TABLE IV__________________________________________________________________________Film Prepared after 10 Days Cured at 100° C. for 1 HourRecipe     1  2  3  4  5  6  7  8  9  10 11 12 13__________________________________________________________________________Tensile Strength (psi)      1950         1493            1839               1800                  1420                     1569                        1397                           1430                              1490                                 1190                                    1080                                       1100                                          1480  Elongation at Break (%) 340 421 381 340 210 508 389 291 740 710 518 415                                          220  Modulus at 100% (psi) 630 563 749 782 380 471 643 808 310 380 455 660                                          740__________________________________________________________________________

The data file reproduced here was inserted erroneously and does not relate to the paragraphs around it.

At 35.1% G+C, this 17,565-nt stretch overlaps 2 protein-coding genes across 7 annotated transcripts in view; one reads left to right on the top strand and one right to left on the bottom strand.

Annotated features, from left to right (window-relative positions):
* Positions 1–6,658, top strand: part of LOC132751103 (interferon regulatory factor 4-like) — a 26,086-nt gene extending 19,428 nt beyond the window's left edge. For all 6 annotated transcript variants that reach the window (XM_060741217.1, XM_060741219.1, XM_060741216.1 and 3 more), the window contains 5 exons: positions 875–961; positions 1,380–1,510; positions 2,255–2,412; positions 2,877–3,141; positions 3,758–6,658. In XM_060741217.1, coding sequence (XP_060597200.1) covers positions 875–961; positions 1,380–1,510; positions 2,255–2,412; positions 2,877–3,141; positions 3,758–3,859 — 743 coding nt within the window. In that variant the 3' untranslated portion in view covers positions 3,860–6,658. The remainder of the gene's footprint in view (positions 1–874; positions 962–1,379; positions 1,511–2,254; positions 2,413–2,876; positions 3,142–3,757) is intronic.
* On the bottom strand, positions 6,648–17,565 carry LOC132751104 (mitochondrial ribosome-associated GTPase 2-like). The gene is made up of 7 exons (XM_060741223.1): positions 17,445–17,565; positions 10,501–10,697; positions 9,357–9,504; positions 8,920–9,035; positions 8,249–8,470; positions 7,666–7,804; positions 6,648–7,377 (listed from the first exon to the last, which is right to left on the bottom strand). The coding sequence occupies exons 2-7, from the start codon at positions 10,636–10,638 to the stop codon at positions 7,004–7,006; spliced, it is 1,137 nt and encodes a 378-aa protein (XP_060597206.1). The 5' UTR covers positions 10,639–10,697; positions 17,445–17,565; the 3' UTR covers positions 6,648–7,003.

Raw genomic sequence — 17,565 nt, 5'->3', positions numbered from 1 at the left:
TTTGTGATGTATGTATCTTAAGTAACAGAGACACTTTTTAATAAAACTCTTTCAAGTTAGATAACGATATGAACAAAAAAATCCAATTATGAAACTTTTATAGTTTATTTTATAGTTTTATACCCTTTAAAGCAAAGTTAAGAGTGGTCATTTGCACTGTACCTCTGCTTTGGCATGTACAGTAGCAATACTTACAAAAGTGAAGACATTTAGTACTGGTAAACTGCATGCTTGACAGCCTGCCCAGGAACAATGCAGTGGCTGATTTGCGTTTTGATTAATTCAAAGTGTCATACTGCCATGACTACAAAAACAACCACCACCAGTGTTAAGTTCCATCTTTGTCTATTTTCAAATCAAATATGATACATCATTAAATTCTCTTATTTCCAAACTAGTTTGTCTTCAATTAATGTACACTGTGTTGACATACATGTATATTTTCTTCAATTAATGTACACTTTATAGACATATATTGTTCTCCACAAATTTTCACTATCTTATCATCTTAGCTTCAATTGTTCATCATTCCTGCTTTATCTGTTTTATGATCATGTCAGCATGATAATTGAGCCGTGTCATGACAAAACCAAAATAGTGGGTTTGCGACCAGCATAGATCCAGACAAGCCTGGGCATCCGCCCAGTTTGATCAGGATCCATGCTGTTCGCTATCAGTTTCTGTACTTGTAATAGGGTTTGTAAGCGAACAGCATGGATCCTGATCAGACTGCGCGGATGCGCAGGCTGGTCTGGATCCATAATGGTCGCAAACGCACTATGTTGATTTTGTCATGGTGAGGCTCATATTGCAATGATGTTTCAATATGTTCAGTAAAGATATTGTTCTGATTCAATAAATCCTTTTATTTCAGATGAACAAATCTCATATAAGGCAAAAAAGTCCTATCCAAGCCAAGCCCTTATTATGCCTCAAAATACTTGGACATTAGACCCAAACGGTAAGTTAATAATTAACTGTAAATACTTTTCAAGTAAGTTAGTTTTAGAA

The data of Table IV clearly demonstrates that the cure activity of the curative system of the present invention is not deleteriously impacted after about ten days. Indeed, the tensile strength, elongation at break, and modulus at 100 percent are comparable to those similar compositions wherein a film was prepared on the same day that the curative was added to the latex.

The compositions remaining from above Recipes were stored at room temperature and observed on a daily basis until a gelation point was achieved. Table V sets forth the approximate gelation times for each recipe.

                                  TABLE V__________________________________________________________________________Recipe 1 2  3 4 5 6  7 8 9  10 11 12 13__________________________________________________________________________Gelation (days)  30    30 25         19           40             35 24                  12                    >40                       >40                          >40                             >40                                35__________________________________________________________________________